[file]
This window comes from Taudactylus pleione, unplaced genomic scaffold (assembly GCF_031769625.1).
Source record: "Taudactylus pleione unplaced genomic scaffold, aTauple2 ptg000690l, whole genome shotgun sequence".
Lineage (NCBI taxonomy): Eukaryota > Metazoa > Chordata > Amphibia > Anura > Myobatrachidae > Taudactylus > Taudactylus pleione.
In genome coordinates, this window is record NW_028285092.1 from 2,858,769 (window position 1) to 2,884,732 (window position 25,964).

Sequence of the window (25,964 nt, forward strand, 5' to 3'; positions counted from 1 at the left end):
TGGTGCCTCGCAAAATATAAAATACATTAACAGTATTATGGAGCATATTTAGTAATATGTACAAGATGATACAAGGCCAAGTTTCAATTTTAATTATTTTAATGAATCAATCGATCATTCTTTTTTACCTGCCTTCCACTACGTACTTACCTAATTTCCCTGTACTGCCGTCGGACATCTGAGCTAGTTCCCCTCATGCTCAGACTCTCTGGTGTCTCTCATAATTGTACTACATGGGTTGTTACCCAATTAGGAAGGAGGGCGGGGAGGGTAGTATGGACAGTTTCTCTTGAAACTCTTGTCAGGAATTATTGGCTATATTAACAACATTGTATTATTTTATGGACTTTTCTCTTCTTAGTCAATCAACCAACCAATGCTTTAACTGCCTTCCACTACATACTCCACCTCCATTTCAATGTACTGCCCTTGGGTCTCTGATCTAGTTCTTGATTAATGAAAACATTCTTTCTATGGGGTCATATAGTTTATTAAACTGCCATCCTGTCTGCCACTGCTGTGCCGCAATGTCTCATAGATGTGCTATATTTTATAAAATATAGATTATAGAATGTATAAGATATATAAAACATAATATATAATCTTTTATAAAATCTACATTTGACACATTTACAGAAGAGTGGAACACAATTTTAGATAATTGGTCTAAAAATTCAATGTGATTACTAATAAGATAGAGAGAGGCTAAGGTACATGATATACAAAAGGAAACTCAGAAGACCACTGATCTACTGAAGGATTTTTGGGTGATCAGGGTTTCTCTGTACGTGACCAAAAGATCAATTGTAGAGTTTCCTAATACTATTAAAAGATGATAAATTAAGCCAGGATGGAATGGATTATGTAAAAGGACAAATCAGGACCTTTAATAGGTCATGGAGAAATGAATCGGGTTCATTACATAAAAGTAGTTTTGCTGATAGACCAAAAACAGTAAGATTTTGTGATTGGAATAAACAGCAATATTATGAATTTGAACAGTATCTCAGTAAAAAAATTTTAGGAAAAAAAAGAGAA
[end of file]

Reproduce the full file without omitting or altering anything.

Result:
This window comes from Taudactylus pleione, unplaced genomic scaffold (assembly GCF_031769625.1).
Source record: "Taudactylus pleione unplaced genomic scaffold, aTauple2 ptg000690l, whole genome shotgun sequence".
Lineage (NCBI taxonomy): Eukaryota > Metazoa > Chordata > Amphibia > Anura > Myobatrachidae > Taudactylus > Taudactylus pleione.
In genome coordinates, this window is record NW_028285092.1 from 2,858,769 (window position 1) to 2,884,732 (window position 25,964).

Sequence of the window (25,964 nt, forward strand, 5' to 3'; positions counted from 1 at the left end):
TGGTGCCTCGCAAAATATAAAATACATTAACAGTATTATGGAGCATATTTAGTAATATGTACAAGATGATACAAGGCCAAGTTTCAATTTTAATTATTTTAATGAATCAATCGATCATTCTTTTTTACCTGCCTTCCACTACGTACTTACCTAATTTCCCTGTACTGCCGTCGGACATCTGAGCTAGTTCCCCTCATGCTCAGACTCTCTGGTGTCTCTCATAATTGTACTACATGGGTTGTTACCCAATTAGGAAGGAGGGCGGGGAGGGTAGTATGGACAGTTTCTCTTGAAACTCTTGTCAGGAATTATTGGCTATATTAACAACATTGTATTATTTTATGGACTTTTCTCTTCTTAGTCAATCAACCAACCAATGCTTTAACTGCCTTCCACTACATACTCCACCTCCATTTCAATGTACTGCCCTTGGGTCTCTGATCTAGTTCTTGATTAATGAAAACATTCTTTCTATGGGGTCATATAGTTTATTAAACTGCCATCCTGTCTGCCACTGCTGTGCCGCAATGTCTCATAGATGTGCTATATTTTATAAAATATAGATTATAGAATGTATAAGATATATAAAACATAATATATAATCTTTTATAAAATCTACATTTGACACATTTACAGAAGAGTGGAACACAATTTTAGATAATTGGTCTAAAAATTCAATGTGATTACTAATAAGATAGAGAGAGGCTAAGGTACATGATATACAAAAGGAAACTCAGAAGACCACTGATCTACTGAAGGATTTTTGGGTGATCAGGGTTTCTCTGTACGTGACCAAAAGATCAATTGTAGAGTTTCCTAATACTATTAAAAGATGATAAATTAAGCCAGGATGGAATGGATTATGTAAAAGGACAAATCAGGACCTTTAATAGGTCATGGAGAAATGAATCGGGTTCATTACATAAAAGTAGTTTTGCTGATAGACCAAAAACAGTAAGATTTTGTGATTGGAATAAACAGCAATATTATGAATTTGAACAGTATCTCAGTAAAAAAATTTTAGGAAAAAAAAGAGAA